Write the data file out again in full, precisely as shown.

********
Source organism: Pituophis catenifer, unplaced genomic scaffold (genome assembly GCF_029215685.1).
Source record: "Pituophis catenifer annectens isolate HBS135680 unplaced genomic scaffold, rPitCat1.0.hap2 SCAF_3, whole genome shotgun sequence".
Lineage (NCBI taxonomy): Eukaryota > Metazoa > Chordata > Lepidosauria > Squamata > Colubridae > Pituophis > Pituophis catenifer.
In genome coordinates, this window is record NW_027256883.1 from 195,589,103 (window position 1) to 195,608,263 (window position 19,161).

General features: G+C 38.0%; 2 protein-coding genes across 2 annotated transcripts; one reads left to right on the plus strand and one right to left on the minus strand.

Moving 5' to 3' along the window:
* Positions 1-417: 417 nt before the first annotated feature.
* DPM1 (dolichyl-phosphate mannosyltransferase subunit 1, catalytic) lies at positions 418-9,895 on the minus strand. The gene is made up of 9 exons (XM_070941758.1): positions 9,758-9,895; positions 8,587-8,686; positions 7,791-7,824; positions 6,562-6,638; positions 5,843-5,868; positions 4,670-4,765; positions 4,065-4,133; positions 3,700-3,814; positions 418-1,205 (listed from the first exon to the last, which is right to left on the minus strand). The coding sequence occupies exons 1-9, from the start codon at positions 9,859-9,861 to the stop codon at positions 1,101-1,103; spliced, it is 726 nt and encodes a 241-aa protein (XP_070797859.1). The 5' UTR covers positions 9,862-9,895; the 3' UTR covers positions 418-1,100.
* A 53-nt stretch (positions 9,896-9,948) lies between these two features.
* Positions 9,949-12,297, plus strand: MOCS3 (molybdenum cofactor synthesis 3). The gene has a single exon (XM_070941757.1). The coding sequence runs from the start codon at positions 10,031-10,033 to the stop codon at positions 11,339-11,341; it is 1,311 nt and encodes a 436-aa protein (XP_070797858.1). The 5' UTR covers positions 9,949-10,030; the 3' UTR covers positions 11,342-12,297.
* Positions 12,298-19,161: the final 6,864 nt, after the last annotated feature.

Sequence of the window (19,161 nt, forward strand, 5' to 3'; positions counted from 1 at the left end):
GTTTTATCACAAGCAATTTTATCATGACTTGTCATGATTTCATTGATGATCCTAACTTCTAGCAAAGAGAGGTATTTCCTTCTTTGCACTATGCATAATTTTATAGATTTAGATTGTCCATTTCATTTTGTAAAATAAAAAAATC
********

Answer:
Source organism: Pituophis catenifer, unplaced genomic scaffold (genome assembly GCF_029215685.1).
Source record: "Pituophis catenifer annectens isolate HBS135680 unplaced genomic scaffold, rPitCat1.0.hap2 SCAF_3, whole genome shotgun sequence".
Lineage (NCBI taxonomy): Eukaryota > Metazoa > Chordata > Lepidosauria > Squamata > Colubridae > Pituophis > Pituophis catenifer.
In genome coordinates, this window is record NW_027256883.1 from 195,589,103 (window position 1) to 195,608,263 (window position 19,161).

General features: G+C 38.0%; 2 protein-coding genes across 2 annotated transcripts; one reads left to right on the plus strand and one right to left on the minus strand.

Moving 5' to 3' along the window:
* Positions 1-417: 417 nt before the first annotated feature.
* DPM1 (dolichyl-phosphate mannosyltransferase subunit 1, catalytic) lies at positions 418-9,895 on the minus strand. The gene is made up of 9 exons (XM_070941758.1): positions 9,758-9,895; positions 8,587-8,686; positions 7,791-7,824; positions 6,562-6,638; positions 5,843-5,868; positions 4,670-4,765; positions 4,065-4,133; positions 3,700-3,814; positions 418-1,205 (listed from the first exon to the last, which is right to left on the minus strand). The coding sequence occupies exons 1-9, from the start codon at positions 9,859-9,861 to the stop codon at positions 1,101-1,103; spliced, it is 726 nt and encodes a 241-aa protein (XP_070797859.1). The 5' UTR covers positions 9,862-9,895; the 3' UTR covers positions 418-1,100.
* A 53-nt stretch (positions 9,896-9,948) lies between these two features.
* Positions 9,949-12,297, plus strand: MOCS3 (molybdenum cofactor synthesis 3). The gene has a single exon (XM_070941757.1). The coding sequence runs from the start codon at positions 10,031-10,033 to the stop codon at positions 11,339-11,341; it is 1,311 nt and encodes a 436-aa protein (XP_070797858.1). The 5' UTR covers positions 9,949-10,030; the 3' UTR covers positions 11,342-12,297.
* Positions 12,298-19,161: the final 6,864 nt, after the last annotated feature.

Sequence of the window (19,161 nt, forward strand, 5' to 3'; positions counted from 1 at the left end):
GTTTTATCACAAGCAATTTTATCATGACTTGTCATGATTTCATTGATGATCCTAACTTCTAGCAAAGAGAGGTATTTCCTTCTTTGCACTATGCATAATTTTATAGATTTAGATTGTCCATTTCATTTTGTAAAATAAAAAAATC